And these fears are far from groundless. A high point of the weekend, at least for me, was a roundtable discussion held by the academic conference about Campbell and the golden age. The tone of the panel was reverent, if not toward Campbell personally then toward his impact on the field, and the only discordant note was struck by a panelist who noted that his writing students aren’t especially interested in Campbell these days—if they’re even aware of who he was. In response, Robert Silverberg said: “You can’t see oxygen, either, but that doesn’t mean it isn’t real.” But I don’t think there’s any doubt that the dissenting voice had a point. For a lot of younger writers, Campbell is a tertiary influence, at best, and he certainly isn’t the living presence that he was for the fans and authors of an earlier generation. His place has largely been taken by more recent artists whose struggles and victories seem more urgent than those of writers whose best work was published before World War II. When you look more closely, of course, you find that their concerns are far closer to the present than they might first appear, and you can draw agonizingly important lessons from their example. But this takes time and energy that a lot of younger writers have rightly devoted to other matters. It was Campbell himself, I think, who observed that readers are essentially hiring writers to perform a service: to think more deeply about a subject than they can for themselves. And my hope is that the book I’m writing will do some of the necessary legwork, allowing writers and readers my age or younger to plunder Campbell, Heinlein, and all the rest for what they have to offer.
This only reflects my own journey, which has more in common, in many respects, with the young writers who aren’t aware of Campbell than with the older fans and authors whom I’ve encountered along the way. I came into the genre as randomly as most of us do, assembling my picture of it from an assortment of heterogenous materials: a single issue of Isaac Asimov’s Science Fiction Magazine, now lost, which I got for Christmas when I was twelve and replaced a few days ago with a copy I bought at the dealer’s room at the convention; novels by writers like Madeline L’Engle, Jane Yolen, and Orson Scott Card; and the nearly simultaneous discovery of Jorge Luis Borges and The X-Files. None of it was systematic, or even conscious, and my exposures to older influences weren’t exactly in the best possible order. (When I mentioned at a panel that the first Heinlein novel I ever read was The Number of the Beast, there was an audible gasp.) I’d been writing science fiction seriously for almost ten years before I realized that I was harking back, without knowing it, to stories like “Who Goes There?” and Sinister Barrier. It wasn’t until I began thinking about this book that I sought out authors like Smith or van Vogt, and I’m constantly confronted by areas that I have yet to explore. Part of me wishes that I’d been more deliberate about it much earlier, but that isn’t how fans evolve. And in trying to go back and build myself into the kind of reader who is capable of tackling Campbell and the others on their own terms, I’ve become more conscious both of what the different generations of fans have in common and of the ways in which they continue to diverge.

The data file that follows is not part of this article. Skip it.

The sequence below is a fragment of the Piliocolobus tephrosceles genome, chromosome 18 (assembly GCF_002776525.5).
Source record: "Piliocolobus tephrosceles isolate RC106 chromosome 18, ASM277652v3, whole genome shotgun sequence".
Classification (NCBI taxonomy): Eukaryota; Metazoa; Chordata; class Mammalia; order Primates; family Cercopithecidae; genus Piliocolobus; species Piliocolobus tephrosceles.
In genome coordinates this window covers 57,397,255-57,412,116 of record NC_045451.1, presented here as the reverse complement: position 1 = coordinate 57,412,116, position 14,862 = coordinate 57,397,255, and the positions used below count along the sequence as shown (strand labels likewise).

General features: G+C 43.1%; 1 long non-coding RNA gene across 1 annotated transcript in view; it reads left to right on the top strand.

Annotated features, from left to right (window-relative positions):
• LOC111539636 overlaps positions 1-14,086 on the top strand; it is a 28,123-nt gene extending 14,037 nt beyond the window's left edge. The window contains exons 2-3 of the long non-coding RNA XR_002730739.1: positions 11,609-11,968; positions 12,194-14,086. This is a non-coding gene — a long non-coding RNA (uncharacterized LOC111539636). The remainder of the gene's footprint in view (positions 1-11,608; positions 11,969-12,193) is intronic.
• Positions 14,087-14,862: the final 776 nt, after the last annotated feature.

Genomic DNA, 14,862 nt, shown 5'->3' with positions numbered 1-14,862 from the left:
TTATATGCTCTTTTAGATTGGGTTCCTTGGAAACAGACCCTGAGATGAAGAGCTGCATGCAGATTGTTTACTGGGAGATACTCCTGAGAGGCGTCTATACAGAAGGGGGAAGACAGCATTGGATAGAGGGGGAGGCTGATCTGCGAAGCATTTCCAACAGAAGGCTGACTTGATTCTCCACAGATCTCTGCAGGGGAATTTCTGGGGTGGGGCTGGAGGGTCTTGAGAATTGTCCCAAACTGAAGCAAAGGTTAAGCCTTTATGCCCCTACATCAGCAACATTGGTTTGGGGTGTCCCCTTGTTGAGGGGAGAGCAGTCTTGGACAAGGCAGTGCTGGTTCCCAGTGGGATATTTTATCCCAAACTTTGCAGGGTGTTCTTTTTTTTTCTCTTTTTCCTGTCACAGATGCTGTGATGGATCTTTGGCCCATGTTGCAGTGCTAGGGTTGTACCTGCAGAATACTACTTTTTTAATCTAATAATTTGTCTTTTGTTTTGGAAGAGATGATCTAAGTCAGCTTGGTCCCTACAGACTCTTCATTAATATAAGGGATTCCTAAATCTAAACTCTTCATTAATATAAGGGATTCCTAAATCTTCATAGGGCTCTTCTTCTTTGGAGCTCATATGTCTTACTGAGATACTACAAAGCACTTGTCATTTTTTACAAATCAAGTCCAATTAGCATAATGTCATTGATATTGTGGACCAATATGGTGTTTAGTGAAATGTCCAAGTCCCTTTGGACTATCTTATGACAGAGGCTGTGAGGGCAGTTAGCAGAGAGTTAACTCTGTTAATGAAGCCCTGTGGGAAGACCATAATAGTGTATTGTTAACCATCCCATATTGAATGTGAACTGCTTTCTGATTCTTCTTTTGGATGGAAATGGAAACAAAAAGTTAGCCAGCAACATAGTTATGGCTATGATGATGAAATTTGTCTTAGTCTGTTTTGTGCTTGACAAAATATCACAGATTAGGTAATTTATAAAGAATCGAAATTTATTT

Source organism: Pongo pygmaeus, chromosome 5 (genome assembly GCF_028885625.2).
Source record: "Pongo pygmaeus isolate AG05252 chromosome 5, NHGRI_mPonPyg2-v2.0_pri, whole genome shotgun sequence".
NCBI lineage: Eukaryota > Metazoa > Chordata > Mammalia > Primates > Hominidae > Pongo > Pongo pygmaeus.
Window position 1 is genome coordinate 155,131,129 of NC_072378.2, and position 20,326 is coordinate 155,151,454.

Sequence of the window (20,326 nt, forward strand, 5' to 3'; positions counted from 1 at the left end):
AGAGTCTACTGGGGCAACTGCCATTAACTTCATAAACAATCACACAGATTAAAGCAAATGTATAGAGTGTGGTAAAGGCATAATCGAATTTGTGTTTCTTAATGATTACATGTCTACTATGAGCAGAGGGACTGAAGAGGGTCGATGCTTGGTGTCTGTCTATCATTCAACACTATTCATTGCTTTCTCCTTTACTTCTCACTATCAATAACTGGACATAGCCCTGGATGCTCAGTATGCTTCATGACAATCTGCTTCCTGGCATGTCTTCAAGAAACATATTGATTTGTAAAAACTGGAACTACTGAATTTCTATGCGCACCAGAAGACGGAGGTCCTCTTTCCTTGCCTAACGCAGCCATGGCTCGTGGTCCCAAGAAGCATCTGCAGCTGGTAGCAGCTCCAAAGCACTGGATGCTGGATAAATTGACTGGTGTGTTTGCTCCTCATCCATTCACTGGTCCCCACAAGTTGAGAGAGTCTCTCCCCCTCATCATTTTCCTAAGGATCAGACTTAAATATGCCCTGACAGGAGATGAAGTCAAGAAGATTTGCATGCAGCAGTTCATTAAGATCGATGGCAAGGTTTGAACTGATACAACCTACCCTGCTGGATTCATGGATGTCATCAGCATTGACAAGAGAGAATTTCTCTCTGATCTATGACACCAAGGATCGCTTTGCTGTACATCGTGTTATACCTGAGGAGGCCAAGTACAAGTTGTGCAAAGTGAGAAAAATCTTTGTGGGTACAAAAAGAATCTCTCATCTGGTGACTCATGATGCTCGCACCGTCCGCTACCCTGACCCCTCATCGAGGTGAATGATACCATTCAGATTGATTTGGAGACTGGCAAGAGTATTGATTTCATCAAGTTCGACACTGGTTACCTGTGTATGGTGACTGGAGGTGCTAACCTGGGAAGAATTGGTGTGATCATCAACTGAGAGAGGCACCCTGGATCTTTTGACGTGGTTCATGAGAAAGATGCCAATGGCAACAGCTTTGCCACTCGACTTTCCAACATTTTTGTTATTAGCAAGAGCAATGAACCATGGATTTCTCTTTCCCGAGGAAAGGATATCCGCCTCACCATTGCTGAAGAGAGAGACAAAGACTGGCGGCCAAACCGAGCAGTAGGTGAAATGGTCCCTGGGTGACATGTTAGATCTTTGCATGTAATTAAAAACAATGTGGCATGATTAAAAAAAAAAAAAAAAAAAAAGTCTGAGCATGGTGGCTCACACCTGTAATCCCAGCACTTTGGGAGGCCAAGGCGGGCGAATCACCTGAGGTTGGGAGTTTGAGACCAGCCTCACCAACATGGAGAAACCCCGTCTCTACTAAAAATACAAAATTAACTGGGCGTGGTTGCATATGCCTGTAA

But I’ve also come to realize that older and younger fans are snapshots of a single continuum. The Futurians, as I’ve noted before, were incredibly young when the fan community began—most of them were still living with their parents—and the patterns that they inaugurated are still being played out online. We think of these guys as men with white beards, but that’s only because what they alternately created and rebelled against has endured to the time of their grandchildren. (When Slan won the Retro Hugo award for Best Novel on Thursday, A.E. van Vogt’s granddaughter was there to accept it, and she got the most rapturous round of applause that I heard all weekend.) On the last night of the convention, I found myself at the Hugo Losers Party, which began decades ago as an informal gathering in George R.R. Martin and Gardner Dozois’s hotel room and has been transformed since into a lavish event with hundreds of guests. It felt like a real moment of catharsis, after a weekend that had been charged with powerful emotions and occasional tensions, and it threw a random sampling of attendees onto the same dance floor and shook them all up. Looking around the Midland Theatre, I saw emerging writers and aging legends standing side by side, or crowding into the same elevator, and it was more clear to me than ever how one ripens into the other. Virtually everyone enters the fandom at a young age, and even if the years have started to show for some, it only puts me in mind of what James Caan reminds us in The Way of the Gun: “The only thing you can assume about a broken-down old man is that he’s a survivor.” And I should only be so lucky to survive as long.